> S.H. De Roos

In fact I've been an admirer of the italics especially of his eponymous typeface, and would love to see it released [from captivity].


Bert — Comparison to "the old days" simply doesn't make sense. I am speaking of today and the pricing scheme of one foundry to another. In the old days type production was a cumbersome and cost-intensive process: punches were chiseled by hand, matrices being struck and justified by hand, type was founded in costly alloys and so forth. Or different trials were executed with highly expensive glass or film material. Not mentioning the cost of dedicated typesetting systems and plate setters. Back in 1985 a Mac was really a bargain in relation to those one billion dollar systems; compared with the newest MacPro, though, it was outrageously expensive. But nobody makes that comparison. Technology evolves and so do price settings with it. Or at least they should.

Sure, not all the different variants of a type family are needed in one project. So what? I might, one day, still need this or that variant and likely will not be happy having to purchase the extra fonts at a cost which in the end is twice the price of the bundle. Certainly not when a similar amount of variants and versatility is offered in that one package I didn't buy, from another foundry/vendor, at one tenth of that price. I also wonder what's the big deal with those variants: weight/width interpolations, adding or modifying the ascenders/descenders of only eleven glyphs. Yes, yes, "in the old days"… I know, then these variants were cut by hand, one by one, and founded on different body sizes.

Hrant — thanks for the clarification. Could one say "notan" is the equivalent of what the Germans call "Rhythmus" or "Duktus"? You're completely right that more than spacing is involved. De Roos Romein — sigh… What a beauty! I have this Lettergieterij Amsterdam specimen book with the full range and I too hope to one day see it on screen and printed by offset or ppl. You know what? Over there in the U.S., type designs are themselves not protected (read: kept in custody) by copyright laws…

Notan is the unity-relation of black and white. It is essentially what allows us to read, and not related to rhythm (which I contend doesn't actually exist at the level of type, not as far as the reader is concerned) or ductus.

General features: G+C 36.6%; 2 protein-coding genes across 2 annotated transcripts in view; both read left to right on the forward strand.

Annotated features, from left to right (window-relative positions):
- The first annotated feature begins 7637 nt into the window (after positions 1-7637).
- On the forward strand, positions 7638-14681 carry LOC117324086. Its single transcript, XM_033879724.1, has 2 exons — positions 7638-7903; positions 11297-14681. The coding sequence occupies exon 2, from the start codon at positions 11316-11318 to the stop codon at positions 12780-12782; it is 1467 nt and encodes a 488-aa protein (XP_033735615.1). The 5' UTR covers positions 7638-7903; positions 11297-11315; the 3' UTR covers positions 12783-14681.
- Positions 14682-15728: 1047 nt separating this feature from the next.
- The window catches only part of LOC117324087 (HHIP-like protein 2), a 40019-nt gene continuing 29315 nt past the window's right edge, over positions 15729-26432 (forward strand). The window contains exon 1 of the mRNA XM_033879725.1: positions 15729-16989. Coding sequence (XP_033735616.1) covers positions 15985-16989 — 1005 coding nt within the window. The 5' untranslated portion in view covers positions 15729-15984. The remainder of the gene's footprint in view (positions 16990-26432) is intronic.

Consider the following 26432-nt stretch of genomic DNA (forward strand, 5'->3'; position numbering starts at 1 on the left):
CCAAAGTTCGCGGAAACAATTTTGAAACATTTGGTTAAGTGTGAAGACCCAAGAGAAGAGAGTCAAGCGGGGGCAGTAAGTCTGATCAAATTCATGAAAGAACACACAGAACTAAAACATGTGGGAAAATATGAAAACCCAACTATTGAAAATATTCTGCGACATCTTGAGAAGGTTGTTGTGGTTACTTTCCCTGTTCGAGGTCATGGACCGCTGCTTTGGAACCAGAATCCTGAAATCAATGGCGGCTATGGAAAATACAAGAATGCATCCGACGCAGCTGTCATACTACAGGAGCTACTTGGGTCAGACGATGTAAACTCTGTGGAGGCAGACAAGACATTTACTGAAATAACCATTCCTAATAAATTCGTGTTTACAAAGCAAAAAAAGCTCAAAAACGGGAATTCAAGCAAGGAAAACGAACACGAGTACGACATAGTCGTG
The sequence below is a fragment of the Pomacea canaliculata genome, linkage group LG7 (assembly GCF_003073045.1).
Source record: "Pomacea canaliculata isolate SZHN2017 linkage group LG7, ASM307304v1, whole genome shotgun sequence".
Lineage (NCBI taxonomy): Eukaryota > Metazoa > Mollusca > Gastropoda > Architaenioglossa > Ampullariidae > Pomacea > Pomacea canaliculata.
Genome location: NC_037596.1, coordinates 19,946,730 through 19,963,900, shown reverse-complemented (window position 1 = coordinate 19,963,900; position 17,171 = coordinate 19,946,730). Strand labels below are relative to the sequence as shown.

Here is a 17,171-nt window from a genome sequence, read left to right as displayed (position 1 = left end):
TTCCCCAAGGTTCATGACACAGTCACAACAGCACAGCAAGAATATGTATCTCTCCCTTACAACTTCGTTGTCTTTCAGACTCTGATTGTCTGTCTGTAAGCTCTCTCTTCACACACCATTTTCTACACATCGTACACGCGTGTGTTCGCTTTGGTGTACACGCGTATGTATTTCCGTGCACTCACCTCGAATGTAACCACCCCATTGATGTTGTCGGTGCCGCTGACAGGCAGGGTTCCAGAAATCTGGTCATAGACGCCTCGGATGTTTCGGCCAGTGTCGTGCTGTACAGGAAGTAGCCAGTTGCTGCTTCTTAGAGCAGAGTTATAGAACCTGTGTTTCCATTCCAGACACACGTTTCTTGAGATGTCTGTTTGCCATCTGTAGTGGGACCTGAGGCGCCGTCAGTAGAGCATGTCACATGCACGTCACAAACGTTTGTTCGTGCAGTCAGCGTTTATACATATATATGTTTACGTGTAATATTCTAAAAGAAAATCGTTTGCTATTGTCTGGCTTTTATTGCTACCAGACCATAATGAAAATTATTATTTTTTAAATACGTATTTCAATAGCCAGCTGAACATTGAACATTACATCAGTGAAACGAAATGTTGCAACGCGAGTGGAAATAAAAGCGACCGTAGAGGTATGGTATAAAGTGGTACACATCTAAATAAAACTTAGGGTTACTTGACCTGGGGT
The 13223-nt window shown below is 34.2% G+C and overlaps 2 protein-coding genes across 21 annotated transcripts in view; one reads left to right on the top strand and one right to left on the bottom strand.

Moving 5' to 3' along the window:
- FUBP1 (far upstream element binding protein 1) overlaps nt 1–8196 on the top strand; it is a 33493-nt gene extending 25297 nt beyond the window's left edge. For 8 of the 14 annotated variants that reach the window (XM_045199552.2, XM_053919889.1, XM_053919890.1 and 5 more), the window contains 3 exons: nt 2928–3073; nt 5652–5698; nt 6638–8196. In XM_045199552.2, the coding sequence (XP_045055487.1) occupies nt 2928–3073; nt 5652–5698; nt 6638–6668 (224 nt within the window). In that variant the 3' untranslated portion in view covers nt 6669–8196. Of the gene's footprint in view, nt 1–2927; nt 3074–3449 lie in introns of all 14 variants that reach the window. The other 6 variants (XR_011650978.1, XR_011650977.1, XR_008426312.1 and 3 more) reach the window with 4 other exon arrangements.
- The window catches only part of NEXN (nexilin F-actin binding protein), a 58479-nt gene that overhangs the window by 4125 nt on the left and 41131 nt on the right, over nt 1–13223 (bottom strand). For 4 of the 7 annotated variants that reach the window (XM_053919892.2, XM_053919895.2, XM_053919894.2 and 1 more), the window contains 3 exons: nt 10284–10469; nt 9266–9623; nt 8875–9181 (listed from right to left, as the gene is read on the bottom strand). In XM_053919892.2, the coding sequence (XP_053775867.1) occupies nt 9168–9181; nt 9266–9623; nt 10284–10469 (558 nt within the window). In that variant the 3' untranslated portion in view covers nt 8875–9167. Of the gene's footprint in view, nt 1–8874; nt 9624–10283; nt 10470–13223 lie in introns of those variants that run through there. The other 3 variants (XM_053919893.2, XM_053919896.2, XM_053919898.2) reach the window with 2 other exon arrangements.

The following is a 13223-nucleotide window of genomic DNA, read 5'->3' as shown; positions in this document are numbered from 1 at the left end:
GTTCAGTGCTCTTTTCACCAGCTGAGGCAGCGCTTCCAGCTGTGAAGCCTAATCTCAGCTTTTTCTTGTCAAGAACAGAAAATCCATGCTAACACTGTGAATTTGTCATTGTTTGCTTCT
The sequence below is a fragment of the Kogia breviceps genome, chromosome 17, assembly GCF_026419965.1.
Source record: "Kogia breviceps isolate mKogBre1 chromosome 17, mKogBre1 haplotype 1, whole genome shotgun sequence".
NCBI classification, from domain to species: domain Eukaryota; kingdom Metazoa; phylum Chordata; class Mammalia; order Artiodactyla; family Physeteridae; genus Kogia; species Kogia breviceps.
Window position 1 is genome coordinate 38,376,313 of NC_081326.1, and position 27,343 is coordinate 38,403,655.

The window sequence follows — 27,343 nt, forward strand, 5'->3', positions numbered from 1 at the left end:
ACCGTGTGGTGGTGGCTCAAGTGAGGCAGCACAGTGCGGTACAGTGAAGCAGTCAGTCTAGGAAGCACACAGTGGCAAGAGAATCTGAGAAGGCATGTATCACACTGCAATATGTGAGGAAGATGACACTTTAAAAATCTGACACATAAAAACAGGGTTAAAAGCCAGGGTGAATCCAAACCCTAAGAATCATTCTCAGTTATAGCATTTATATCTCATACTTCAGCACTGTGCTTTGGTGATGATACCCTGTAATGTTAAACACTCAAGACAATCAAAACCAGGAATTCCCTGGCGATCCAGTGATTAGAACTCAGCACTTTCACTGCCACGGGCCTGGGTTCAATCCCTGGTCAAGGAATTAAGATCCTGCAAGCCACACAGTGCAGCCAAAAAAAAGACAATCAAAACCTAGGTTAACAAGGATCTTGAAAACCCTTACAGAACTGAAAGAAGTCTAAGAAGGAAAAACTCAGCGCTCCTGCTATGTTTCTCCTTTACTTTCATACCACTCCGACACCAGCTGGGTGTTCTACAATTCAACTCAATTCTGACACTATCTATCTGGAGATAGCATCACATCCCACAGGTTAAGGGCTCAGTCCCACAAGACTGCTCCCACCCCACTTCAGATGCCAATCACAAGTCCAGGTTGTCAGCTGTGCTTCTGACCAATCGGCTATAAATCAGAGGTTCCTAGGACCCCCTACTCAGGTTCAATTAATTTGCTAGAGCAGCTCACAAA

BTW, not that I would consider reviving De Roos myself, but the one place I've had a good look at it was not available for scanning or even photcopying, so if you could put up some nice hi-res scans of your specimens (especially mid-range and small sizes, as well as a large size of the italic) that would be highly appreciated.


Hrant — I made the scans you asked for and put them here (for now):






I guess this is stuff for a new thread: http://typophile.com/node/28292. This one is becoming tedious, rehearsing the old same crap of "I grant this price to be outrageous!" vs. "I don't!" (Ay, guilty, mea culpa.) Anyhow, we're discussing the right things on the wrong forum.

If, against all expectations, you would manage to digitise this typeface, please keep me informed — I told Blokland I would like to revive the De Roos Romein myself, until I heard of copyright restrictions in the E.U. I am nevertheless not sure who owns the rights: Blokland was quite vague on this.

By the way, if you would ever release the fonts, please, keep those damn license fees down!

BTW, did you notice the sample text in the Italic specimen?

wegen ihrer feinen und zierlichen Formgebung verleiht Sie [sic] einer Seite gerade den erwünschten Unterschied ohne die Einheitlichkeit auch nur wenig zu stören.

Thinking of your definition of "notan"… I actually read those specimen texts just now, which — appropriately to finish (?) this thread — reminds me of Gerrit Noordzij: "Perhaps typographers never read."

Ludwig, thank you so much for those scans - keepers for sure.

Man, look at the sober grace of that italic. Just amazing.
Makes what we usually get look like a gaggle of drunken whores.



We printed a ton of certificates in De Roos back in the USC Fine Press days. Next time you are in I'll dig them out. Great face. In metal though, very brittle as a result of the casting process used. We had to be very careful with it.


Super. It might be a early as this Tuesday, but don't rush on my account.

Was it brittle because of the alloy?
Something to do with supplies after the war perhaps?



Yeah, good guess. Certain kinds of foundry typefaces were cast with different alloys. Scripts were made quite hard which also made them brittle. Same with the De Roos; it didn't wear down, it just chipped.

Probably could get them together by the Tuesday after next.


Thank you Tim and Ludwig for the feedback about the summary; the thread has provided me with (yet) more stuff I wasn't entirely sure about ... so, now to revise what I'd written about CB... so little time, so many faces.

I too admire the work of De Roos. Thanks for sharing the scanned examples you put up Ludwig.